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when reading http://microchip.wikidot.com/8bit:ec

The EC mode has three power modes to select from. The EC mode is selected in a configuration register. The three modes include: ECH - High-power mode, 4Mhz - 32Mhz ECM - Medium-power mode, 0.5 Mhz - 4 Mhz ECL - Low-power mode, under 0.5 Mhz

I'm confused as this is not a crystal oscillator that needs an amplifier to form an oscillating circuit. What is the "power" needed for if the clock is considered as:

externally generated logic level signal and that signal used as the system clock source

Are the power options needed only when the OSC2 pin is used as an output? Maybe amplifying the signal to be re transmitted to other devices? Or is it necessary for amplifying the signal to drive the internal logic of the microcontroller?

Thanks a lot

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    \$\begingroup\$ I'm guessing 'power' is used here to mean speed / frequency.. \$\endgroup\$ – m.Alin Oct 6 '15 at 11:49
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    \$\begingroup\$ The manual for the PIC18F45k50 mentions that each mode is best suited for a certain frequency range. I guess this is really related to the power consumption of the PIC itself. Maybe, the internal circuits can be made switching faster, which is not necessary for low frequency. If the PIC runs at lower speed, it can also switch lower and save some power. In this case, you may be able run it on 0.5MHz in ECH mode, but not 16MHz in ECL mode. \$\endgroup\$ – sweber Oct 6 '15 at 12:10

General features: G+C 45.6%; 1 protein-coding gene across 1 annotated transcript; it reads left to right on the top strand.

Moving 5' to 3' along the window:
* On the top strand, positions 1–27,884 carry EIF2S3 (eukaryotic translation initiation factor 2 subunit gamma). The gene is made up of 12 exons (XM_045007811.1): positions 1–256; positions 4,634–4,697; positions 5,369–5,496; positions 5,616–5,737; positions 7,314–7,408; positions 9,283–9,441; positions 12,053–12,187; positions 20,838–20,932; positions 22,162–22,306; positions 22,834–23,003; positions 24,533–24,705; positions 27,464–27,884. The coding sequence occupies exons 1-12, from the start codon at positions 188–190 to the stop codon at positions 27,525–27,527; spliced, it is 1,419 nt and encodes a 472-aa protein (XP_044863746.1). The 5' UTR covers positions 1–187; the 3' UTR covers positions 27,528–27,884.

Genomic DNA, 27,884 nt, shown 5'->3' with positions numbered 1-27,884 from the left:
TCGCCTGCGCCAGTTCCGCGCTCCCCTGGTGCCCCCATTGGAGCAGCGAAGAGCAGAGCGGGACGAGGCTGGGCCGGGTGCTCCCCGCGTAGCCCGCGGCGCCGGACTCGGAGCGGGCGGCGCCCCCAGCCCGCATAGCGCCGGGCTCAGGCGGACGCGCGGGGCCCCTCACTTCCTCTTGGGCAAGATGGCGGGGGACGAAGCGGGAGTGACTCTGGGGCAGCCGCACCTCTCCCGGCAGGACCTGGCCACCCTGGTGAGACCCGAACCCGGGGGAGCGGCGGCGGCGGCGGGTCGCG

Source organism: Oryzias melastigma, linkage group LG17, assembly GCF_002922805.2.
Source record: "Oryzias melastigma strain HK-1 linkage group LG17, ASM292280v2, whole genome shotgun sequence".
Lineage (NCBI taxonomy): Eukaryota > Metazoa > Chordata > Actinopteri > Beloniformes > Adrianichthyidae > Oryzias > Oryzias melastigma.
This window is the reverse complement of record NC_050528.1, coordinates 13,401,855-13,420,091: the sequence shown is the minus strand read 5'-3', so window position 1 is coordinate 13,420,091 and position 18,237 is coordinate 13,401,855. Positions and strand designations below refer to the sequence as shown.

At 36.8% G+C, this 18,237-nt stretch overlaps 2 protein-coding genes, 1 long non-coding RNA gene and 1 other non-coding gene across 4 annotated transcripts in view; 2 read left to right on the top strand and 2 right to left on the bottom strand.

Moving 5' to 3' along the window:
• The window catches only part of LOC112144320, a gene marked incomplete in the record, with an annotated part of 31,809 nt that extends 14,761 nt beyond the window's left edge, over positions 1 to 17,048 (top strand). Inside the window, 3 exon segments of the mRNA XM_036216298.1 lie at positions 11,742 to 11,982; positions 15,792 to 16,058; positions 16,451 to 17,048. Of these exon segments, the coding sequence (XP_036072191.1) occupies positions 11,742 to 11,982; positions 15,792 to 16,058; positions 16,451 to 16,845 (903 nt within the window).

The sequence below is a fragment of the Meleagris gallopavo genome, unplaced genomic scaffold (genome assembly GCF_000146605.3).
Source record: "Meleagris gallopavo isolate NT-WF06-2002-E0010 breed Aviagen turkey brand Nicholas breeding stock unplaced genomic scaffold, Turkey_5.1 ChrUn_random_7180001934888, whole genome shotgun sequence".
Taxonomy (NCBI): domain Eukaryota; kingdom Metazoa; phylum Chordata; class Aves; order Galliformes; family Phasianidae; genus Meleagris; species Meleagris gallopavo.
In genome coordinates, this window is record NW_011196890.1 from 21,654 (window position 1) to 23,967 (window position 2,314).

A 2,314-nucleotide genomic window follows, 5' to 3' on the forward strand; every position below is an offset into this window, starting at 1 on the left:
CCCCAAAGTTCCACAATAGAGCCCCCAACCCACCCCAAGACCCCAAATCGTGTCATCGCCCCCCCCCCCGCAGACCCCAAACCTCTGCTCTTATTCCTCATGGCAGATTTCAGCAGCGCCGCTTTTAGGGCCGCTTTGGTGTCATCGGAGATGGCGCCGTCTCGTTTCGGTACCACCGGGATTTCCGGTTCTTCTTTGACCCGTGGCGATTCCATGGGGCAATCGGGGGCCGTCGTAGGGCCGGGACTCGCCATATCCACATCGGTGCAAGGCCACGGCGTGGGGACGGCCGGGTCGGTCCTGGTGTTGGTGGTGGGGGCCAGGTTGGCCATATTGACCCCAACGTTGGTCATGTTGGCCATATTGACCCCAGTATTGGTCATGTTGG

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Looking at the "Section 28, Electrical Specification" portion of the PIC16F1933 datasheet (http://ww1.microchip.com/downloads/en/DeviceDoc/41364B.pdf), one can see that the PIC processor power supply current is dependent on the clock frequency.

That is, internal peripherals and the core are clocked faster with faster external clock, resulting in higher current drawn from the power pin(s).

In general, even with other oscillator options (internal HL, internal LF, crystal), higher clocking speed results in higher power dissipation.

Microchip prides itself on the XLP (Extra Low Power) Nanowatt technology, where the processor draws very little current to maximize battery life. This is achieved with a number of tricks, one of which is the reduction of oscillator frequency.

This picture shows a portion of the datasheet (Idd current draw). One can see that higher Fosc frequency results in higher current consumption.

enter image description here

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